The issue I have is with the vegans and PETA out there. They try to force their views on others, and some cases turn to violence (sounds almost like terrorism). I can understand someone not eating meat because of health reasons, or they do not like the taste, but many of the ethical arguments seem rather absurd to me.

    For me the age of the animal at time of slaughter is not an issue. Also as long as the process is quick, I have to issue of how the animal is slaughtered. FYI the best to slaughter a duck for Pressed Duck is to strangle it, I have no plans to have pressed duck anytime soon.

    When it comes to animals that we should or should not eat the line between the two is very gray and fuzzy and is constantly changing and is often flown out in a time of crisis and famine

    August 8, 2013 at 3:57 pm |
    • Snappy

      tl:dr

      August 8, 2013 at 4:26 pm |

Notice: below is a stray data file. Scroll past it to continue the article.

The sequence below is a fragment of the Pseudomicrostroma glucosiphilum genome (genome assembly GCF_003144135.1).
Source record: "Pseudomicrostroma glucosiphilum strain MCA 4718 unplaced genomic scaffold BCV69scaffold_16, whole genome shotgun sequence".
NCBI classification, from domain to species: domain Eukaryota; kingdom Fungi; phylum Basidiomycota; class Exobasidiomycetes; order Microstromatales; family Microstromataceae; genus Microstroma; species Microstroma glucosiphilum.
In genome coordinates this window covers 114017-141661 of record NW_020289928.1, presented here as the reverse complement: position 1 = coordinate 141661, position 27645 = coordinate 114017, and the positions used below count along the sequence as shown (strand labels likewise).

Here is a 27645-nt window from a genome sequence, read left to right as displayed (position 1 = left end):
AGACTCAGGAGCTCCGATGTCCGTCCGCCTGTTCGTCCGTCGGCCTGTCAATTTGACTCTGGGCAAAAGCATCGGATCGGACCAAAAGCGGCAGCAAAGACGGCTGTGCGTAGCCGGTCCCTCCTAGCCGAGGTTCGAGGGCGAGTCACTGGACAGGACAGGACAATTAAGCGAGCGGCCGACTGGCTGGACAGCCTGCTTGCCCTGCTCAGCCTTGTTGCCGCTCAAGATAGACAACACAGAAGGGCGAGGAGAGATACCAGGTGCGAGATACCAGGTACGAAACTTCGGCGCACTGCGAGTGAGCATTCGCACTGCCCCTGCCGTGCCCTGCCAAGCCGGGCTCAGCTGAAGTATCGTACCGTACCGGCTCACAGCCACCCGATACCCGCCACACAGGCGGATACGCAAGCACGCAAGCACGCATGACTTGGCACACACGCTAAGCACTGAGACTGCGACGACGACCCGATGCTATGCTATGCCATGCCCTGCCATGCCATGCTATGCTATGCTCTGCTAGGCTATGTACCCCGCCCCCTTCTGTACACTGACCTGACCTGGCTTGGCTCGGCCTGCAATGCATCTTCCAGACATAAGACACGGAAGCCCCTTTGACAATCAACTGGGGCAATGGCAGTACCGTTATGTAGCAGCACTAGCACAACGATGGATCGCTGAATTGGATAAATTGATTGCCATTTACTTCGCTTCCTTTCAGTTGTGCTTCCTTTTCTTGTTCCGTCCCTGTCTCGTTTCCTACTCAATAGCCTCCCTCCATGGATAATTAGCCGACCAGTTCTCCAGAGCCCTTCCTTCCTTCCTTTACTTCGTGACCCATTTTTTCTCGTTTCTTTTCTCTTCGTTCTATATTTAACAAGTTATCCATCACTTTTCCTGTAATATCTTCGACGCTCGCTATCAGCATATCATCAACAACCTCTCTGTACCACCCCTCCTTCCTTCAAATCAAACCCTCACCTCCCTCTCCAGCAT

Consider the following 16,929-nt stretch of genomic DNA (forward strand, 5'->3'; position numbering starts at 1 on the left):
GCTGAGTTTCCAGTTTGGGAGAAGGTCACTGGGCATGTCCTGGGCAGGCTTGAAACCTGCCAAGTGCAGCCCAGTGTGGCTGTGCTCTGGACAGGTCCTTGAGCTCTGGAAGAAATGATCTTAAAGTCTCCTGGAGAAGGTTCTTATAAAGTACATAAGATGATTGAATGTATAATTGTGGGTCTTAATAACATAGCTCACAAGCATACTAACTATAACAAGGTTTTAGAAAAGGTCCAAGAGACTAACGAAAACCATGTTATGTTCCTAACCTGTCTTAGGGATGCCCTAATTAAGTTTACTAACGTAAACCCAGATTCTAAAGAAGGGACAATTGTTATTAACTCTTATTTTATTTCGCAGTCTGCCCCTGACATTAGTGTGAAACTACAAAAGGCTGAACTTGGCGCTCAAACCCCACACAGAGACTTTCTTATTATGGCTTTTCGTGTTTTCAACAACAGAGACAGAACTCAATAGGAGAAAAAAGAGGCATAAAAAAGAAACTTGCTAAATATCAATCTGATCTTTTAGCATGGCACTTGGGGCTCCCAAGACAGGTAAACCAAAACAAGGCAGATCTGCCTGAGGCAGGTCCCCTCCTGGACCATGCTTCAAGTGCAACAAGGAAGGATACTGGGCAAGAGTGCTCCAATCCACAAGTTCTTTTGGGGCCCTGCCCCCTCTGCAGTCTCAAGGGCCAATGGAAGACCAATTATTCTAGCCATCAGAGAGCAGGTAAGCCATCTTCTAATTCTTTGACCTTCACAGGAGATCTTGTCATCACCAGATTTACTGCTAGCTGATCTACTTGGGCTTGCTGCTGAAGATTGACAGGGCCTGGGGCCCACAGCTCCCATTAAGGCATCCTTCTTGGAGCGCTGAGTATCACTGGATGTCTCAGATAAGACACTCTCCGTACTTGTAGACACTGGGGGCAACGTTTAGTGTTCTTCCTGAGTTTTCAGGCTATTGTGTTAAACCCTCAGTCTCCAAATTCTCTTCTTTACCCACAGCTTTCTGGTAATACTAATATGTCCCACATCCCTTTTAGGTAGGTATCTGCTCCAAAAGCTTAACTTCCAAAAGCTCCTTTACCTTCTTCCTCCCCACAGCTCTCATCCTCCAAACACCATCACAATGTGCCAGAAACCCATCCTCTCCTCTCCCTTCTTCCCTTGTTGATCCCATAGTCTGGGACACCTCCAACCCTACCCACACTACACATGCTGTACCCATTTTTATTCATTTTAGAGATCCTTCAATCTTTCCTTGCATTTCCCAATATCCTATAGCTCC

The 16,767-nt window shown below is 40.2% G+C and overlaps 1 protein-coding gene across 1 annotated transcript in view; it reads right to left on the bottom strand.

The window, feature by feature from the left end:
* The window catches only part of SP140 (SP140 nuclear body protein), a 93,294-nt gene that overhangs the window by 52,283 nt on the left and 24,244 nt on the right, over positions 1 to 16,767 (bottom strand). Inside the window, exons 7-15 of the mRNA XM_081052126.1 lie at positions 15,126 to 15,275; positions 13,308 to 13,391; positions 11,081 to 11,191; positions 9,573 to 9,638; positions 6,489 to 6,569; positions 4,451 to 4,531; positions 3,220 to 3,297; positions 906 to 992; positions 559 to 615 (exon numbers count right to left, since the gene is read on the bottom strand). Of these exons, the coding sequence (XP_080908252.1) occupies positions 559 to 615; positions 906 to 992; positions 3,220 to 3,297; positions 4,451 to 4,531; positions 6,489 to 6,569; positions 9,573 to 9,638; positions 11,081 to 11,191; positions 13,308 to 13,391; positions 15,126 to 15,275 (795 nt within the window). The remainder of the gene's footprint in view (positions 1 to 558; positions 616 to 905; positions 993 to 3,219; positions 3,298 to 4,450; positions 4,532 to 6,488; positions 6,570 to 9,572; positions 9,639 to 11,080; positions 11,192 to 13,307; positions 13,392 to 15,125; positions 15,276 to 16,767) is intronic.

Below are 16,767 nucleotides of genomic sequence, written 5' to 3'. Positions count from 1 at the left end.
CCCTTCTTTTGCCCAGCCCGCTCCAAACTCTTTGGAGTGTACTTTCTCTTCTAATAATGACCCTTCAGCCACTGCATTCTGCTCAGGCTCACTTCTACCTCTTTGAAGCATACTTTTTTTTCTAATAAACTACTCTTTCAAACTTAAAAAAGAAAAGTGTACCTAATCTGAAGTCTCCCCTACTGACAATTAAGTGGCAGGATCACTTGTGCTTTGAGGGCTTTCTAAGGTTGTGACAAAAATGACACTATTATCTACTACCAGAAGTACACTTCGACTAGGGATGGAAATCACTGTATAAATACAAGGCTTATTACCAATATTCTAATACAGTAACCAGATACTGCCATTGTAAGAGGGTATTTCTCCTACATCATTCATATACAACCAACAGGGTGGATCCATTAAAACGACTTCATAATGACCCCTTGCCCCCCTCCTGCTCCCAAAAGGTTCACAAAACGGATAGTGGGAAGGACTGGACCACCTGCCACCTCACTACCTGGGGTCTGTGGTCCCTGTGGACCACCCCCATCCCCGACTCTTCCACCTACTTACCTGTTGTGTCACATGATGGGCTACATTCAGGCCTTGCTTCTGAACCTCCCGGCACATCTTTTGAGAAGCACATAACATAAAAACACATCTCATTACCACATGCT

• Peter T.

        So why even reply

        August 9, 2013 at 3:35 pm |
    • usam

      You said you love animals. How can you slaughter them. It's so hypocrite.

      August 8, 2013 at 5:11 pm |
      • Peter T.

        I slaughter them because that is what they are there for. All the typical farm animals have been domesticated for hundreds if not thousands of years. We have intentionally breed these animals for food purposes. Just like we have breed dogs for hunting. Or horses for transportation. Or all the animals we have specifically breed for research . Or silkworms for clothing (the same goes for sheep). Just because I like something, or think is cute does not mean that I have forgotten the reason we created these animals in the first place.

        August 9, 2013 at 3:26 pm |